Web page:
Why “Rx” Exists

At Reebok Crossfit 306 we operate under “one program” for everyone who walks in the door. We don’t have a “scaled” option, just the same as we don’t have a “competitors” option.  The workout is designed as it is wrote on the whiteboard for our top athlete.  If you’re brand new to Crossfit, what is wrote on a whiteboard probably doesn’t make a whole lot of sense anyways without knowing what any of the movements are or what “AMRAP”, “EMOM” and “RFT” stand for. If you’re familiar without Crossfit, the workout could seem quite daunting. Asking for 40 or 50 muscle ups through the course of a workout for example.  Rest easy my friend. This is where the amazing at 306 come in!  

The coaches at 306 will make sure that the workout is individually tailored to suit your abilities, skills and capacity. That is one of the primary reasons we are there. Whether an air squat is a feat for you or you have a 500 pound back squat, we’ll make the “ask” make sense for you; that you stay safe and that you get the desired stimulus.  We’ll make it “Rx” for you. 

If we are spending time tailoring a workout specifically for each person in the gym, why do we even have an “Rx” version?  Why not just have a list of movements and the coach address each person?  Well, for starters, the more specified a workout is given, the more dialled in and specific the stimulus can be.  I have been in Crossfit gyms before where this was missed. They had two options; “Rx” or “scaled”. You did one or the other. Because everyone is different, this blanket approach does not work. If a prescribed workout has 95 lbs thrusters in it for example, we know that means “go fast”.  An Rx athlete would move that weight with ease and it would be a “sprint” and “high intensity” effort. On the other hand, if the prescribed workout called for 225 clean and jerks, we know those are going to be “slow and methodical” thought out reps.  By having an “Rx” version of each and every workout we do, we are then able to reverse-engineer the workout to make sure everyone gets the same desired stimulus.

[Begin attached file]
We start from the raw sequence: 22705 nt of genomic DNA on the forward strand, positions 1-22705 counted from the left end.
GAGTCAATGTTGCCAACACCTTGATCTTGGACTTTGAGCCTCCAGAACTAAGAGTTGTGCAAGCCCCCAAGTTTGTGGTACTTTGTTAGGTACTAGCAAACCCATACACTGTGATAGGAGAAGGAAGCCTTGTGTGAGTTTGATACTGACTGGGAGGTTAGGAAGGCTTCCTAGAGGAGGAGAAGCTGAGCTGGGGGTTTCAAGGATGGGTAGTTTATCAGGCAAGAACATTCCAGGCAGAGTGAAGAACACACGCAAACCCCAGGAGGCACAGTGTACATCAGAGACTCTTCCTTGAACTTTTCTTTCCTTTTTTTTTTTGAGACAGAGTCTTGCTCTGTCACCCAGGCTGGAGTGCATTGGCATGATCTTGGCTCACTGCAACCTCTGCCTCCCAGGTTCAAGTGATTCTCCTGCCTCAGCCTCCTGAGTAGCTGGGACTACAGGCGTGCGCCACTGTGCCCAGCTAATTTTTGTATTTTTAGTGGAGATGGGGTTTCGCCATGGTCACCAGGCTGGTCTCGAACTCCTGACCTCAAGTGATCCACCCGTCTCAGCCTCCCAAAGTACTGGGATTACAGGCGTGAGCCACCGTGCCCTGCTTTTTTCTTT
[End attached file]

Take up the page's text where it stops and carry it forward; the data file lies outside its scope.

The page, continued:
This then raises the question of “scaling by percentage”. Why not just have a workout wrote up as “50 double under, 10 burpees and 10 thrusters at 50% 1RM”?  There’s a couple reasons why this isn’t a good path to success. First, a lot of people don’t know what their one rep max for a lot of movements are.  That poses a problem and leaves an athlete guessing at where they should be at. People can more easily identify with “light thrusters” as being something they can move easily for multiple reps in the case of scaling Fran for example. Another key reason why the percentage method isn’t ideal is an athlete’s background. A weightlifter will get crushed by 75% of their one rep max for multiple reps in a short period of time because they are technically proficient, relatively very strong and can move large loads methodically. However, if we tell an endurance athlete to cycle 75% of their one rep max however, the story looks very different.  Being a relatively weaker athlete, they are likely going to be able to move that load with ease and do so in faster succession than our lifter. Lastly, giving a percentage to scale a benchmark wod won’t work because that percentage is going to change. If we were to tell someone to do Fran at 60% of their 1 rep max thruster today, when we go to retest it down the road, that 60% is going to be a different absolute weight. We want repeatable results so we can track progress.